TBI Survivors and Addiction Risk

Pictured above: Angela Haas, author of blog post

You have likely dealt with substance abuse before, whether it’s in your family, a friend of a friend, or someone you are working with now. If so, you know that substance abuse has an effect on everyone, but that effect is especially dangerous for those who have suffered a traumatic brain injury.

For brain injury survivors, alcohol and drugs can increase the likelihood of seizures, and can also have dangerous interactions with individuals’ prescribed medications. In addition, alcohol and drugs affect our brains differently, and can have a much more powerful effect on someone with a brain injury.

Just as importantly, alcohol and drug use may increase the likelihood of re-injury, as survivors under the influence are more likely to engage in behaviors such as impaired driving, or suffer difficulties with balance or impulsive decision making.

Some of the most bothersome cognitive impacts of TBI include issues with decision-making (mentioned above), as well as problem solving, short-term memory, low inhibition, and decreased awareness. Alcohol and drugs can exacerbate all of these symptoms, unquestionably impacting recovery -- which is why complete abstinence from alcohol and drugs is the healthiest and safest choice to aid in brain injury recovery and sustainability.

Risk Factors for Addiction

  • Alcohol/Drug use or dependence prior to obtaining their brain injury
  • History of mood disorders
  • Current depressive disorder or symptoms of depression
  • Addiction to tobacco
  • Family history of addiction
  • Poor social skills
  • Poverty
  • Early use in adolescence
  • Stress at home
  • Unhelpful support group or lack of natural supports
  • Lack of health insurance or access to health care

Questions to ask if you fear that you or someone you love may have an addiction and need support

  • Do they go through withdrawals if/when they stop using?
  • Do they have to take larger amounts or over a longer time period than intended?
  • Has their use resulted in a failure to fulfill major obligations at work, school, or home?
  • Have they continued to use despite continuous problems with using?
  • Have they made unsuccessful attempts to cut down?
  • Do they have cravings, or a strong desire to use?
  • Have they given up important social, occupational, or recreational activities because of use?
  • Do they continue to use in situations where it is physically hazardous?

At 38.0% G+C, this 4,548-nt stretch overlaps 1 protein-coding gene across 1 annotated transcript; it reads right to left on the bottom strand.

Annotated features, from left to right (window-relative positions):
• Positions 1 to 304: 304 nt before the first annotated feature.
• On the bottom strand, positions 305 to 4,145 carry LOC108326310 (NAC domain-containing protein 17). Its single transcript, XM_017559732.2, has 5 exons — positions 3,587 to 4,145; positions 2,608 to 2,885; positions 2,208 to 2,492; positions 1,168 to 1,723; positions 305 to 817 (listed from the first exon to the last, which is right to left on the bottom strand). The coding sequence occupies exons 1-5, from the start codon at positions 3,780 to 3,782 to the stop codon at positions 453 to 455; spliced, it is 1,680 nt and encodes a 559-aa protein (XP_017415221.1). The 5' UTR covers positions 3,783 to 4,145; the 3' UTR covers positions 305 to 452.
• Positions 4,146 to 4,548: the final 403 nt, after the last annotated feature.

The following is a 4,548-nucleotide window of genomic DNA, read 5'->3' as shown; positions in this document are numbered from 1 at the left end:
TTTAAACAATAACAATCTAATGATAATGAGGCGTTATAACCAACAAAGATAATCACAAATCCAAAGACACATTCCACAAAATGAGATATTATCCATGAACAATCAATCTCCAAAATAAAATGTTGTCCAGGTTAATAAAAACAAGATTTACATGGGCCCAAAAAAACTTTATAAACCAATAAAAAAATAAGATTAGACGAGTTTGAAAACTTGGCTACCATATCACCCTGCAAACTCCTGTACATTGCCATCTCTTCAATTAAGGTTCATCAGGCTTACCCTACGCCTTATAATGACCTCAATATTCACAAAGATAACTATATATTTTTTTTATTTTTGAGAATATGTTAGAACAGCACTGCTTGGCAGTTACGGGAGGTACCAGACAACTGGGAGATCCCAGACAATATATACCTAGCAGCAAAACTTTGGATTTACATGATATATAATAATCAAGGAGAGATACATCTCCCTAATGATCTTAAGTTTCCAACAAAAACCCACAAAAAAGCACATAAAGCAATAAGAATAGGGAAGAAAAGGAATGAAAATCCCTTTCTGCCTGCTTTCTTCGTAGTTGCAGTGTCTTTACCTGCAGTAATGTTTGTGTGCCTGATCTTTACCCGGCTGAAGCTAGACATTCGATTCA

• Do they continue to use despite knowledge of having physical/psychological dependence?
  • Do they spend a great deal of their time obtaining, using, or recovering from its effects?

Want help?

There are many avenues to find support, whether one has commercial insurance, Medicare, Medicaid, or no insurance at all. You can call your local Behavioral Health Authority, and talk to someone who can immediately assess your need for treatment and link you to the appropriate resources. Treatment can involve medical supervision, individual or group therapy, peer support, 12 step recovery, case management, family therapy, and psychiatric services.

Below are several links depending on your need:

If any of these apply to someone you know, show that person that you care, are concerned, and are there to support them! Understand that there are likely reasons they do what they do:

  • Self-medicate for severe/chronic pain from their injuries
  • Cope with the trauma that they have endured
  • Try to combat their symptoms of depression due to a loss they have experienced in their life
  • Escape from their new reality
  • Use due to an underlying mental health condition

You can use the resources above, or contact a professional who can help you get connected. You can also contact the BIAMI staff to help you connect with helpful resources. Stay strong, supportive, and realize that they may be doing the best they can, in this moment, to get through whatever difficulties they may be facing.

Angela M. Haas, LMSW CAADC is a licensed master’s level social worker with her certified advanced alcohol and drug counselor certification. She works with Special Tree Rehabilitation Systems in their outpatient clinic in Midland and Saginaw.

A Response to the Recent CTE Study